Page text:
Quantification of Intracellular Metabolites
Analyzing the various intracellular metabolisms i.e., the glycolysis system, the tricarboxylic acid (TCA) cycle, and the electron transport chain, is important when trying to understand cellular states. Metabolites and energy sources [e.g. glucose, lactate, and NAD (P)/NAD (P) H] are the indicators used for the analysis of intracellular metabolisms.
<Case examples Selected to Illustrate the Associations between Metabolism and Disease>
Intracellular metabolic states are often identified in the assessment of disorder models (e.g. cancer and diabetes) and mitochondrial function. The table shown below represents the case examples that used lactate levels and NAD+/NADH ratio as indicators for their assessments.
In recent years, the association between NAD+ and age-related disorders has received a lot of attention. Mouse models of aging showed that decreased levels of NAD+ in the liver indicates that the inhibition of NAD+ synthetic enzymes triggers aging-like deterioration of cellular function. Additionally, there is a strong correlation between the degradation of mitochondrial function and the decline of NAD+ levels1), 11). These changes will eventually lead to aging-like deterioration of cellular function.1)
The reduction in mitochondrial function leads to high levels of lactate which is closely related to the progression of aging-related disorders, such as cancer and diabetes. Therefore, analyzing changes in NAD+ and lactate levels is important to understanding their relation to aging.
<Metabolic Pathways: DNA Damage-Induced Senescent Cells>
With deteriorating mitochondrial function, senescent cells mainly produce ATP through anaerobic glycolysis, which increases lactate production.
DNA damage is one of the causes of aging-induced deterioration of mitochondrial function. When DNA accumulates damage, DNA repair mechanisms are activated, increasing NAD+ consumption.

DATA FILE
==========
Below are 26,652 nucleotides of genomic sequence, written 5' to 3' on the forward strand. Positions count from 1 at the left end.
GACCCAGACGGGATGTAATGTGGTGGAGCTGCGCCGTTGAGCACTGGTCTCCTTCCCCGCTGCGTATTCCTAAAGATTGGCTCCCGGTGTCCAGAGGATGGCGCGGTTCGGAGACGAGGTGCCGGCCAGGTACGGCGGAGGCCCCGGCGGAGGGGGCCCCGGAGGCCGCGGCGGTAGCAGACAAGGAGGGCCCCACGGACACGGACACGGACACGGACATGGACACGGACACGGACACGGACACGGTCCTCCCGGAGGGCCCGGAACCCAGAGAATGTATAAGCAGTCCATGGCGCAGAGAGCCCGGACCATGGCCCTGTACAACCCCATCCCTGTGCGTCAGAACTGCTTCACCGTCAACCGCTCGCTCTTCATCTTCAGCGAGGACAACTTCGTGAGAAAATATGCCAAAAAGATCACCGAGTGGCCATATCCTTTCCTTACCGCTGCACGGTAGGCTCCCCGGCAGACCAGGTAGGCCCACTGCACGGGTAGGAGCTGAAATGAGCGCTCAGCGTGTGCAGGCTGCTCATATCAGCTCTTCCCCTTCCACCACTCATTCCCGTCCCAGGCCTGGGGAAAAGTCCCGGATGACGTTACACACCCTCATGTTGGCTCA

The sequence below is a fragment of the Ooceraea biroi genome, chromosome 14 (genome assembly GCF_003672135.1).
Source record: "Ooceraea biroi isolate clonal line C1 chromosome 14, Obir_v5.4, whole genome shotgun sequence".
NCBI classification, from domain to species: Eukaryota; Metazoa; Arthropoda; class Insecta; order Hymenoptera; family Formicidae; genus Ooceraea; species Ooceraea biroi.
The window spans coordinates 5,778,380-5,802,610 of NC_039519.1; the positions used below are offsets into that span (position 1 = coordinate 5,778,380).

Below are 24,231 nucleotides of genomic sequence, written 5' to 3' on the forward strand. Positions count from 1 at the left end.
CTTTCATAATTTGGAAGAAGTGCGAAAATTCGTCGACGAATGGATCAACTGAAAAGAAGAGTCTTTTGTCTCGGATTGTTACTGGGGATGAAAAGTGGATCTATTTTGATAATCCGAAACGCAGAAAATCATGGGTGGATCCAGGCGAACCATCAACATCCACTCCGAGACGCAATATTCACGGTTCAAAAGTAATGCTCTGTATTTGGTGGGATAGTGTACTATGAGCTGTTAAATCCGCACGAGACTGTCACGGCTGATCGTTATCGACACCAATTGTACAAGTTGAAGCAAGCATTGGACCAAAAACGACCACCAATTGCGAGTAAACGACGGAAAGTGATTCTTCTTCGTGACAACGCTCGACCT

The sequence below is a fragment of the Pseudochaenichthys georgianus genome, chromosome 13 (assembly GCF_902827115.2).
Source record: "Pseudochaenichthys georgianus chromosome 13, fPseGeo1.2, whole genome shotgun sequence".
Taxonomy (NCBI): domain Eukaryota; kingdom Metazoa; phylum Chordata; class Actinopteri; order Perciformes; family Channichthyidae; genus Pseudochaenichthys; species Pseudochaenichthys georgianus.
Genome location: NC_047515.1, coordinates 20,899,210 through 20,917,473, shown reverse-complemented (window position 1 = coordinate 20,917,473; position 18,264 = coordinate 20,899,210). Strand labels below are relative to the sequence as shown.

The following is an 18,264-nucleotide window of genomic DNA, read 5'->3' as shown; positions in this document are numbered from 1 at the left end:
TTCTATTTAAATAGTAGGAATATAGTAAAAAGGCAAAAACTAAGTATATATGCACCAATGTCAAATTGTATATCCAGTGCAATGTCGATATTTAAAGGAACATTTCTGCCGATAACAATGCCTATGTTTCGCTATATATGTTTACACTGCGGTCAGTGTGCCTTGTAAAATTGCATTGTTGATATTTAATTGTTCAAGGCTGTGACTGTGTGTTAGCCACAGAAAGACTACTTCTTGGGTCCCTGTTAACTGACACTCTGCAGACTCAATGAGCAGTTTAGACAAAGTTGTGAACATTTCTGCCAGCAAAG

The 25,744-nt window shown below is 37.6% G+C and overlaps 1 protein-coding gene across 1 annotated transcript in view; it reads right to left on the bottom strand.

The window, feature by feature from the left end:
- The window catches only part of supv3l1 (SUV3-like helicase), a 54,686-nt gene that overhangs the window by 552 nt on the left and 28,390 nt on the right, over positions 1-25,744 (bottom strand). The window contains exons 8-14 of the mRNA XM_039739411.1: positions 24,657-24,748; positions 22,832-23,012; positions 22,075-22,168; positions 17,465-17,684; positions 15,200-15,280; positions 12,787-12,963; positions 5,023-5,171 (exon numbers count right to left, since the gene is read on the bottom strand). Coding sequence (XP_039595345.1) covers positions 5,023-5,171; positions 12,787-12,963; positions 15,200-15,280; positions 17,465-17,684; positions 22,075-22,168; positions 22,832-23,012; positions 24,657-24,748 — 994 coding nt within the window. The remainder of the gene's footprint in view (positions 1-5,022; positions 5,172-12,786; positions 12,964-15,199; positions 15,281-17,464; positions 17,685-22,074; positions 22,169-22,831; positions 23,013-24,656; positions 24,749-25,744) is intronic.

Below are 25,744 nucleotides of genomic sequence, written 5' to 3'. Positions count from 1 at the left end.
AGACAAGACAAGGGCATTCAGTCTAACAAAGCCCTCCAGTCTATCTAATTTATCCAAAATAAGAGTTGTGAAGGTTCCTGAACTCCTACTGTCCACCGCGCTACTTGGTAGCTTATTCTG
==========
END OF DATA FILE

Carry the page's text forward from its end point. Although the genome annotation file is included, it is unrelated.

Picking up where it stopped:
Sirtuin 1 (SIRT1) activity is an important factor in maintaining mitochondrial function. Decreased levels of NAD+ reduce Sirtuin 1 (SIRT1) activity which leads to the deterioration of mitochondrial function (Inhibition of the electron transport chain→ATP production and decreased levels of NAD+).
1) A. Bratic and N. Larsson, “The role of mitochondria in aging”, J Clin Invest. 2013, 123(3), 951.
2) M. E. Beckner, G. T. Gobbel, R. Abounader, F. Burovic, N. R Agostino, J. Laterra and I. F. Pollack, “Glycolytic glioma cells with active glycogen synthase are sensitive to PTEN and inhibitors of PI3K and gluconeogenesis”, Laboratory Investigation, 2005, 85(12), 1457.
3) J. M. Ross, J. Oberg, S. Brene, G. Coppotelli, M. Terzioglu, K. Pernold, M. Goiny, R. Sitnikov, J. Kehr, A. Trifunovic, N. Larsson, B. J. Hoffer, and L. Olson, “High brain lactate is a hallmark of aging and caused by a shift in the lactate dehydrogenase A/B ratio”, PNAS, 2010, 107(46), 20087.
4) A. Garrido and N. Djouder, “NAD+ Deficits in Age-Related Diseases and Cancer”, Trends Cancer, 2017, 3(8), 593.
5) I. San-Millancorresponding and G. A. Brooks, “Reexamining cancer metabolism: lactate production for carcinogenesis could be the purpose and explanation of the Warburg Effect”, Carcinogenesis, 2017, 38(2), 119.
6) Y. Wu, Y. Dong, M. Atefi, Y. Liu, Y. Elshimali, and J. V. Vadgama, “Lactate, a Neglected Factor for Diabetes and Cancer Interaction”, Mediators Inflamm., 2016. DOI: 10.1155/2016/6456018.
7) J. Yoshino, K. F. Mills, M. J. Yoon and S. Imai, “Nicotinamide mononucleotide, a key NAD+ intermediate, treats the pathophysiology of diet- and age-induced diabetes in mice”, Cell Metab., 2011, 14(4), 528.
8)L. R. Stein and S. Imai, “Specific ablation of Nampt in adult neural stem cells recapitulates their functional defects during aging”, EMBO J., 2014, 33(12), 1321.
9) Z. Feng, R. W. Hanson, N. A. Berger and A. Trubitsyn, “Reprogramming of energy metabolism as a driver of aging”, Oncotarget., 2016, 7(13), 15410.
10) S. Imai and L. Guarente, “NAD+ and sirtuins in aging and disease”, Trends in Cell Biology, 2014, 24(8), 464.
11) J. Wu, Z. Jin, H. Zheng and L. Yan, “Sources and implications of NADH/NAD+ redox imbalance in diabetes and its complications”, Diabetes Metab. Syndr. Obes., 2016, 9, 145.